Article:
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U.S. relies on agriculture for the very necessities in life

March 25, 2013
  • Jeff Semler
Jeff Semler

One week ago today was National Agriculture Day.

We should all know that food and fiber doesn’t just arrive at the grocery or clothing store ... or magically appear on our dinner table or in our closet.

There’s an entire industry dedicated to providing plentiful and safe food for consumption, as well as a wide range of comfortable, fashionable clothing choices.

We rely on agriculture for the very necessities of life. From beef and pork, to cotton and corn, agriculture is working harder than ever to meet the needs of Americans and others around the world.

If I had to come up with a phrase to describe American agriculture, it would be a spirit of innovation. Many Americans too often don’t take time to recognize the unique strength we have as a nation thanks to the innovation of American agriculture, and the willingness of our farmers, ranchers and producers to embrace new production methods.

Innovation provides an abundant food supply, which keeps costs for all Americans low at the grocery store. In fact, we spend just 10 percent of our income on food — the lowest percentage than the people of any other developed nation. And thanks to the productivity of the American farmers, they are able to ship more than $100 billion of their crops and products to many nations across the globe.

In addition, today’s farmers are a direct lifeline to more than 23 million U.S. jobs in all kinds of industries. No matter how you look at it, in some way, we’re all connected to agriculture and it’s time we learn more about this industry that touches all of our lives.

With all that said, there is still a huge disconnect between the farm and the fork.

 For instance. many folks think of farmers as backward or stuck in their ways.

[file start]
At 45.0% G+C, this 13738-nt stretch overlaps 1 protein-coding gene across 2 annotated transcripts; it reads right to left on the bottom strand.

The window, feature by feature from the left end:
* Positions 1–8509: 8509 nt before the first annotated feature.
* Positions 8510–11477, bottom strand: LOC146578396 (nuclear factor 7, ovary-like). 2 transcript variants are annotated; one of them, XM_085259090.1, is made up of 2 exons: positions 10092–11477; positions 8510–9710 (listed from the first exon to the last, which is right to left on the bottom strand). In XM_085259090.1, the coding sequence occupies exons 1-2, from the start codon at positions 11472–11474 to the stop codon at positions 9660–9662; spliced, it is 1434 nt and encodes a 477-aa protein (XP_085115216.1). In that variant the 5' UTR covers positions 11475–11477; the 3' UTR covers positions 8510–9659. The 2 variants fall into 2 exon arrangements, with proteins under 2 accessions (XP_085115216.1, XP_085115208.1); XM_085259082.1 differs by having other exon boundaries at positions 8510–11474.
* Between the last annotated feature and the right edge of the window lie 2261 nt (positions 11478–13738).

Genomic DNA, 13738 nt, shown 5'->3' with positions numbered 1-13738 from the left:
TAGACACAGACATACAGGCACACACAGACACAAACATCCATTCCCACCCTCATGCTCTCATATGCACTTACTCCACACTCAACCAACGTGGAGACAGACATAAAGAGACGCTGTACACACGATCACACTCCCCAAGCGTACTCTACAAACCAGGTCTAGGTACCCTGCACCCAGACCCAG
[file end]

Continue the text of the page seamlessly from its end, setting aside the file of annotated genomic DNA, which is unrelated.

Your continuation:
In fact, today agricultural innovation has resulted in farmers producing 70 percent more corn per pound of fertilizer than they did in the 1970s.

If U.S. farmers used crop production practices from 1931 to produce an amount of corn equivalent to the 2008 crop, it would require 490 million acres — an area more than 120 million acres larger than the state of Alaska.

Today, U.S. corn producers grow about 40 percent of the world’s corn while using only 20 percent of the total area harvested in the world. 

Additionally, one acre of corn removes about 8 tons of carbon dioxide from the air in a growing season at 180 bushels per acre while producing enough oxygen to supply a year’s needs for 131 people.

We have a tremendously productive agriculture sector in the United States.

In my lifetime, agriculture production has nearly tripled.

In 1950, a dairy cow produced about 5,300 pounds of milk each year Today, it is 22,000 pounds per year. Today a farmer feeds 155 people. In 1960, the number was 26 and they are doing it on less acres.

So even if you didn’t celebrate National Agriculture Day, I hope you will agree that agriculture touches our lives every day and you have a greater awareness.

 I leave with the words of Wendell Berry: “Eating is an agricultural act.”

Jeff Semler is an Extension educator, specializing in agriculture and natural resources, for the University of Maryland Extension. He is based in Washington County. He can be reached at 301-791-1404, ext. 25, or by email at jsemler@umd.edu.

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